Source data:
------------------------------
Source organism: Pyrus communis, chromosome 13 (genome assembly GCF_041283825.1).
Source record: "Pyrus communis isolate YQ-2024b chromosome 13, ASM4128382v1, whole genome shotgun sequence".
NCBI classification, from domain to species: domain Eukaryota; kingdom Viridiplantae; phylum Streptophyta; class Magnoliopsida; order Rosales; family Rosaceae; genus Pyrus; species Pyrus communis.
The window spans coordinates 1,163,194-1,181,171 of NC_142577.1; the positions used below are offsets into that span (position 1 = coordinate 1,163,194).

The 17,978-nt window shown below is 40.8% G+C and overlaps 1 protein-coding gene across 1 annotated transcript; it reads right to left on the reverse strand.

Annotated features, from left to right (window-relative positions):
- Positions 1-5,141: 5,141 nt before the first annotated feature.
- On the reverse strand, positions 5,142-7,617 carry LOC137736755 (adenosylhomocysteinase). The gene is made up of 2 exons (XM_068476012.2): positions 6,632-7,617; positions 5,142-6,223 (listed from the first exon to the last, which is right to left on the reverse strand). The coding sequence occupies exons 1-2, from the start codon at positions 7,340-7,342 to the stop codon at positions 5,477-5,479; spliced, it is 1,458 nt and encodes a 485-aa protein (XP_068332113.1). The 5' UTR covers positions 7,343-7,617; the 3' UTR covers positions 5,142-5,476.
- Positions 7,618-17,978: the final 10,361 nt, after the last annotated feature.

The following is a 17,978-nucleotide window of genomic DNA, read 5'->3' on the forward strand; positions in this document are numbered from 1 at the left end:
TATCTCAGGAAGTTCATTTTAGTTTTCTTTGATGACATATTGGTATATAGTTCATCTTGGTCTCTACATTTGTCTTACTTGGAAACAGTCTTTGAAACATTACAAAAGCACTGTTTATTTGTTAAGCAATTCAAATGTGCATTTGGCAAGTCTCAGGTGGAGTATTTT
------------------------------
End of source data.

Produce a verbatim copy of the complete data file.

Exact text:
Source organism: Pyrus communis, chromosome 13 (genome assembly GCF_041283825.1).
Source record: "Pyrus communis isolate YQ-2024b chromosome 13, ASM4128382v1, whole genome shotgun sequence".
NCBI classification, from domain to species: domain Eukaryota; kingdom Viridiplantae; phylum Streptophyta; class Magnoliopsida; order Rosales; family Rosaceae; genus Pyrus; species Pyrus communis.
The window spans coordinates 1,163,194-1,181,171 of NC_142577.1; the positions used below are offsets into that span (position 1 = coordinate 1,163,194).

The 17,978-nt window shown below is 40.8% G+C and overlaps 1 protein-coding gene across 1 annotated transcript; it reads right to left on the reverse strand.

Annotated features, from left to right (window-relative positions):
- Positions 1-5,141: 5,141 nt before the first annotated feature.
- On the reverse strand, positions 5,142-7,617 carry LOC137736755 (adenosylhomocysteinase). The gene is made up of 2 exons (XM_068476012.2): positions 6,632-7,617; positions 5,142-6,223 (listed from the first exon to the last, which is right to left on the reverse strand). The coding sequence occupies exons 1-2, from the start codon at positions 7,340-7,342 to the stop codon at positions 5,477-5,479; spliced, it is 1,458 nt and encodes a 485-aa protein (XP_068332113.1). The 5' UTR covers positions 7,343-7,617; the 3' UTR covers positions 5,142-5,476.
- Positions 7,618-17,978: the final 10,361 nt, after the last annotated feature.

The following is a 17,978-nucleotide window of genomic DNA, read 5'->3' on the forward strand; positions in this document are numbered from 1 at the left end:
TATCTCAGGAAGTTCATTTTAGTTTTCTTTGATGACATATTGGTATATAGTTCATCTTGGTCTCTACATTTGTCTTACTTGGAAACAGTCTTTGAAACATTACAAAAGCACTGTTTATTTGTTAAGCAATTCAAATGTGCATTTGGCAAGTCTCAGGTGGAGTATTTT